Foreign mail postmarks of Pusan (1945-55)


Over the years many philatelists have written for the KSS magazine Korean Philately. In pre-internet days it was difficult to later find such information again. Here is an example of a short specialized article written by Joseph Comroe for the May 1971 edition of KP about the foreign mail postmarks used by the Busan/부산 (then usually romanized as “Pusan”) post office during 1945-1955.

The need for a more comprehensive knowledge of Republic of Korea cancellations and postmarks is becoming more essential along with the study of individual stamps and their usages. Now that South Korea has had 25 years of independence, postal history should be recorded before time erases important vestiges of philatelic importance. 

Empire Korea up to 1905 and on through Japanese occupation has been fairly documented by such writers as Spaulding, Brady, Fisher and Nishini to name a few. (See “Japanese Postmarks Used in Korea, by Brady, Congress Book, 1965 pgs. 147-152).

Korea has been a member of the UPU since 1900, and compliance with its regulations were maintained through the various changes in government, exigencies of invasion and the heavy influx of United Nations personnel and materials. This study will attempt to pinpoint the identification, usage, and postal history of FOREIGN MAIL CANCELLATIONS used in the city of Pusan from 1945 through 1955. All port cities had foreign mail facilities and each city had special foreign mail postmarks. This lends itself to the study of individual cities. A similar study such as this one is planned for Seoul and Inchon. The reader may be reminded that this is a small section of the complete study of post war Korean cancellations. The hope is that one day all these studies may be collated into a comprehensive whole.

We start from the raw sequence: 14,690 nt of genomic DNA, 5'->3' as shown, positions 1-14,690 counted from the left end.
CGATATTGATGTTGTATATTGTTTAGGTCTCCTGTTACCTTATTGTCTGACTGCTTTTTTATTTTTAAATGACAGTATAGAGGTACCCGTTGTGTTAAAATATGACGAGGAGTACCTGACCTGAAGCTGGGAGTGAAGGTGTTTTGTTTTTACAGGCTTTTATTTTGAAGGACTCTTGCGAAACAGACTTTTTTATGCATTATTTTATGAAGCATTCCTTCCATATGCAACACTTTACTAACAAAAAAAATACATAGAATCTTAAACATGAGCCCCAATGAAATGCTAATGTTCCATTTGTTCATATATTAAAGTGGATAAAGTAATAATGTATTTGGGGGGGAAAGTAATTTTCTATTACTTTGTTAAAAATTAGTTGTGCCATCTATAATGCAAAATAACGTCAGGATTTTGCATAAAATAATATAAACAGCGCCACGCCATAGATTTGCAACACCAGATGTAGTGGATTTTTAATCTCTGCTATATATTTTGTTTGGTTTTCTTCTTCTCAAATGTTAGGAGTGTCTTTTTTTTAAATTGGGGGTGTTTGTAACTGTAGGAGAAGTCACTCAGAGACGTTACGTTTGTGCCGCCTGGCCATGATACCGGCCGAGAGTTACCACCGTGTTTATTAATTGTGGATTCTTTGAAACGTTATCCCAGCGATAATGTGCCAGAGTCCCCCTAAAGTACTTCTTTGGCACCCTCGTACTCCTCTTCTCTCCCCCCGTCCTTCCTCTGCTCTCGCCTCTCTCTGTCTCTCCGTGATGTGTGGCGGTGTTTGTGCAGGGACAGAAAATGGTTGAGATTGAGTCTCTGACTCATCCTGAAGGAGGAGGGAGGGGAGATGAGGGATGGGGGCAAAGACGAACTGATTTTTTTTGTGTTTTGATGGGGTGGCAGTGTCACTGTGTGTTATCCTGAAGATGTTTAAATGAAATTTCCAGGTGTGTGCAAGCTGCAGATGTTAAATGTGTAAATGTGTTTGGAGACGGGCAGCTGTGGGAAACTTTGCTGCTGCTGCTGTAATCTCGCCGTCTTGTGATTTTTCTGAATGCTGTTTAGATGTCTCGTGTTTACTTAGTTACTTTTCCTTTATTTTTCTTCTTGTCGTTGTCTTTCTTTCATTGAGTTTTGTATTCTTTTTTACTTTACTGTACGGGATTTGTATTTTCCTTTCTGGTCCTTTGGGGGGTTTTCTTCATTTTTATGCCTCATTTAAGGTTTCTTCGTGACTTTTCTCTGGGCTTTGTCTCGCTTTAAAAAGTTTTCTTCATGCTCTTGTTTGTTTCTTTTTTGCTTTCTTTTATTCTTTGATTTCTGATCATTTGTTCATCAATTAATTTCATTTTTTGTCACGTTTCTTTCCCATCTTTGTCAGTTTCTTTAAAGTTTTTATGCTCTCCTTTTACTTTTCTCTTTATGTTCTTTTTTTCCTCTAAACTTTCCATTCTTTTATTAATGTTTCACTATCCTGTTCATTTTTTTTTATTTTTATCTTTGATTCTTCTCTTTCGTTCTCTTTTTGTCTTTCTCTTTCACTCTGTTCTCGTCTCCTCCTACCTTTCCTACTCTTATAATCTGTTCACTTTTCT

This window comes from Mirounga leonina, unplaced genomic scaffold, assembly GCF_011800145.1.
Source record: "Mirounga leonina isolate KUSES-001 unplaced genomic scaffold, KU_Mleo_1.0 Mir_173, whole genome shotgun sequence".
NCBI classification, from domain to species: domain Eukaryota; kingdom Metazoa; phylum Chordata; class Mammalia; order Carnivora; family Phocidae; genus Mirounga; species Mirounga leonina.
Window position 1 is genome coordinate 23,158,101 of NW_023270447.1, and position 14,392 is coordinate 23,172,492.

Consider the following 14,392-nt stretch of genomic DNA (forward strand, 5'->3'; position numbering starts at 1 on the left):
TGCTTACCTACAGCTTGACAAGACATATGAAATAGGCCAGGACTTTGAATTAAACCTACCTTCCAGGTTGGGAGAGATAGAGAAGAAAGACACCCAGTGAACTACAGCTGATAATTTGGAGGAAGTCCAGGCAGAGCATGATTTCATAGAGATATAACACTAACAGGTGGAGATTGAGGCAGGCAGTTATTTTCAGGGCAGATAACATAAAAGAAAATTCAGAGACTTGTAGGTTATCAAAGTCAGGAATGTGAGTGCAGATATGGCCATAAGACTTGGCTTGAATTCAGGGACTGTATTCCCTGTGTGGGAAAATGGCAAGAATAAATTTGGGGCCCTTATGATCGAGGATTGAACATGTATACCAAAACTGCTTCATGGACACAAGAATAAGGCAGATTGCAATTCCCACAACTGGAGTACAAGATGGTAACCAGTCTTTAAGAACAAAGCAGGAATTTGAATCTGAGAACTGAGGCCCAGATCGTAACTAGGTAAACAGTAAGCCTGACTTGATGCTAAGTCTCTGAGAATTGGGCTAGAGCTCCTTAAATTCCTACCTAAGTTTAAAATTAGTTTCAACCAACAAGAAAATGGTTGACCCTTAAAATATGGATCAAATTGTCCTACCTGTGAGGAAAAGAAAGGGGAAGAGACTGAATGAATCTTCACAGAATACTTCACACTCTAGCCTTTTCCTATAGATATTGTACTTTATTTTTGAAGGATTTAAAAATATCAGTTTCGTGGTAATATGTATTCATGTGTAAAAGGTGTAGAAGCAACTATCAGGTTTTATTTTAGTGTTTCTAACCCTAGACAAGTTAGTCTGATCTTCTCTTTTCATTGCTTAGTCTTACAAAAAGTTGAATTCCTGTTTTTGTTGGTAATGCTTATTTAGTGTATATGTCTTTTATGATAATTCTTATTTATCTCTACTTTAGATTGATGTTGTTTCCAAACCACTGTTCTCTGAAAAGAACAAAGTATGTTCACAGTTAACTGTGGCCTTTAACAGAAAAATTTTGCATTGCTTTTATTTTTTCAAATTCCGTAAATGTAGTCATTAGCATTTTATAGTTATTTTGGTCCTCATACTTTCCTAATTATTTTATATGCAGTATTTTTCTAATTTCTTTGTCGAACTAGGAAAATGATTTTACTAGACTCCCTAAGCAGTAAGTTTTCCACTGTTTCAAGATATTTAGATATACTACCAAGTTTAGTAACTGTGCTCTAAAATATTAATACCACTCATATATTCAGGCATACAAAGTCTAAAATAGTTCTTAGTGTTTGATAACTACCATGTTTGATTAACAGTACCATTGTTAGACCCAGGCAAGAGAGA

The Roman Letter, English numeral, multiple-comb cancellation mark was devised and used by the Japanese post offices in Korea from 1900. In fact, multiple-comb cancellations are found on mail emanating from China, Manchuria, Port Arthur, and Japan proper. Therefore it may be assumed that due to prior usage and familiarity this type Foreign Mail cancellation was continued with certain modifications after liberation.

“Major” type divisions were arbitrarily set by counting the number of “bars” in the comb. This resulted in establishing four principal classifications: 4 bar, 7 bar, 8 bar, and 9 bar.

The rest of this article is for KSS members only. Please login.
New information needed!
If any KSS member has more information, please contact us. This article was originally published in KP Vol. XX No. 2 (May 1971). A modern update to this article would be a great addition to the information published in KP since 1951!

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